Sudeepti Tucker, an artist from Delhi explains how art can be beautifully preposterous. She invites you to witness the bold strokes and designs taking life in her artworks. From sailing through space to elsewhere, she doesn’t shy away from letting her mind pick a story from a parallel universe.
Her creative element takes form through the rhythm of music. In a candid chat with us, she shares stories from that parallel universe, and how nature, mythology and music seem to find their way through her patterns.
Hey there, Sudeepti, tell us a bit about yourself.
I’ve spent most of my life in Delhi, although we’ve always travelled a lot. I come from a big family, with lots of aunts and uncles and cousins and I happen to be the youngest. And If I recall correctly I was a selfish kid. My stationery collection was the reason for my pride as well as my downfall. Luckily for me, painting and drawing started at an early age. The familiarity with which I hold a pencil or a paintbrush is a large part of how I know with certainty now that I have found what many people spend a lifetime trying to figure.
I’m currently working at Quick Brown Fox Design, which is a graphic design and illustration studio. I’m also freelancing, and pursuing all the life things I put on hold because of college. This year has been about big changes but I’m so grateful for how positive they’ve all turned out to be.
Does your artwork reflect any special cultural traits? Do you include inspirations from your surroundings in your work?
Image making is very intuitive for me so it’s difficult to say what influences I draw from. But larger themes of nature, mythology and the universe will forever hold immense fascination for me. Also I have noticed that music, detail and patterns seem to find their way in anyhow.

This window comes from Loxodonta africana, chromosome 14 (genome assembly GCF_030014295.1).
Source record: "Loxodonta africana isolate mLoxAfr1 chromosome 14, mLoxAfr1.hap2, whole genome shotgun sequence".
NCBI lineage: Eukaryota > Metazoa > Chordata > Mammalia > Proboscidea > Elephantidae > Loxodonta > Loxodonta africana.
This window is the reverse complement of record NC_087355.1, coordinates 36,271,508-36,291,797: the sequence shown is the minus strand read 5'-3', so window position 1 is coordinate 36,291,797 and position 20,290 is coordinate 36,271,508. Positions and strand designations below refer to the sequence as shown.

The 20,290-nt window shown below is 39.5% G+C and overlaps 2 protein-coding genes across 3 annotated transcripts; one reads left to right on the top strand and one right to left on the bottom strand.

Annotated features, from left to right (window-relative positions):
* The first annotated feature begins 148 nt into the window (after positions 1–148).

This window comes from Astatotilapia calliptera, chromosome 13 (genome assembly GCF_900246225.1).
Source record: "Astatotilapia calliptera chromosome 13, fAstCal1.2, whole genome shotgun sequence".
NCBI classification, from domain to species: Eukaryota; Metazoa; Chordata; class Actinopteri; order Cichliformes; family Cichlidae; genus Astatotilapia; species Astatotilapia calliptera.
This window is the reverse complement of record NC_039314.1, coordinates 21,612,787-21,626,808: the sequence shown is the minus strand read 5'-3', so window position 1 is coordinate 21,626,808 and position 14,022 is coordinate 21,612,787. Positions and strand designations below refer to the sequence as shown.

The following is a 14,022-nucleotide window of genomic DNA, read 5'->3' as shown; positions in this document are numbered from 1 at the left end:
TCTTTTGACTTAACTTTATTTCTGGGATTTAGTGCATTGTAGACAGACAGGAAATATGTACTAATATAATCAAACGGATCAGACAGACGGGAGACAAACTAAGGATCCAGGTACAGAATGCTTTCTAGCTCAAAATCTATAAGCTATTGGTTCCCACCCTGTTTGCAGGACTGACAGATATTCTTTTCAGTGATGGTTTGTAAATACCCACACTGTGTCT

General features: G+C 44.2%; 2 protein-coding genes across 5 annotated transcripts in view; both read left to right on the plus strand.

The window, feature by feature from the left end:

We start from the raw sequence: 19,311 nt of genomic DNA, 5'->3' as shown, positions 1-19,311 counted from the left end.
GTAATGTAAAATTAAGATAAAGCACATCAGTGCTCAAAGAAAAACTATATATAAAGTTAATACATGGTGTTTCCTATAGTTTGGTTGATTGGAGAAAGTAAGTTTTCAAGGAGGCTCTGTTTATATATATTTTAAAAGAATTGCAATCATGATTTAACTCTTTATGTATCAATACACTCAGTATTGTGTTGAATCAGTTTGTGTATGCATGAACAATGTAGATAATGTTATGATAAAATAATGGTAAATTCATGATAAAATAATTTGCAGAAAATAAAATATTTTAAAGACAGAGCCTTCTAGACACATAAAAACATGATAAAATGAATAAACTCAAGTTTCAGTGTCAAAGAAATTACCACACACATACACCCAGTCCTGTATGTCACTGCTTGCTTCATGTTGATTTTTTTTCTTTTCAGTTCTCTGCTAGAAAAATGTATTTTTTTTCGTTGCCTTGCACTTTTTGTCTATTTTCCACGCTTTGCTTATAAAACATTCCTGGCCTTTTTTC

How influential has studying at the National Institute of Design been in moulding your artistic vision?
NID started out as a bit of a dream when I was in the 5th grade and first heard about it. In retrospect I can say that it has played a big part in breaking open my head so far out that it has space to accommodate and grow with every new thing and every new experience. That’s something I definitely could not have learnt from school. Also, four years worth of mostly bad ideas and maybe some great ones kind of prepares you to deal with both failure and success and keep your head about you either way. So those would be two really useful life hacks I have stepped out with.
“THE FAMILIARITY WITH WHICH I HOLD A PENCIL OR A PAINTBRUSH IS A LARGE PART OF HOW I KNOW WITH CERTAINTY NOW THAT I HAVE FOUND WHAT MANY PEOPLE SPEND A LIFETIME TRYING TO FIGURE.”
Explain to us about the life cycle of an idea in your mind. How long does it take you from ideation to the finished product?
If I was asked this last year I’d say I lose the idea some twenty times before I find it again on paper. Or find a new one. But lately I’ve been trying to inculcate clarity of thought, both in my approach to graphic design, where it is of utmost importance, as well as in illustration, where it makes the journey of creating something for its context that much more meaningful.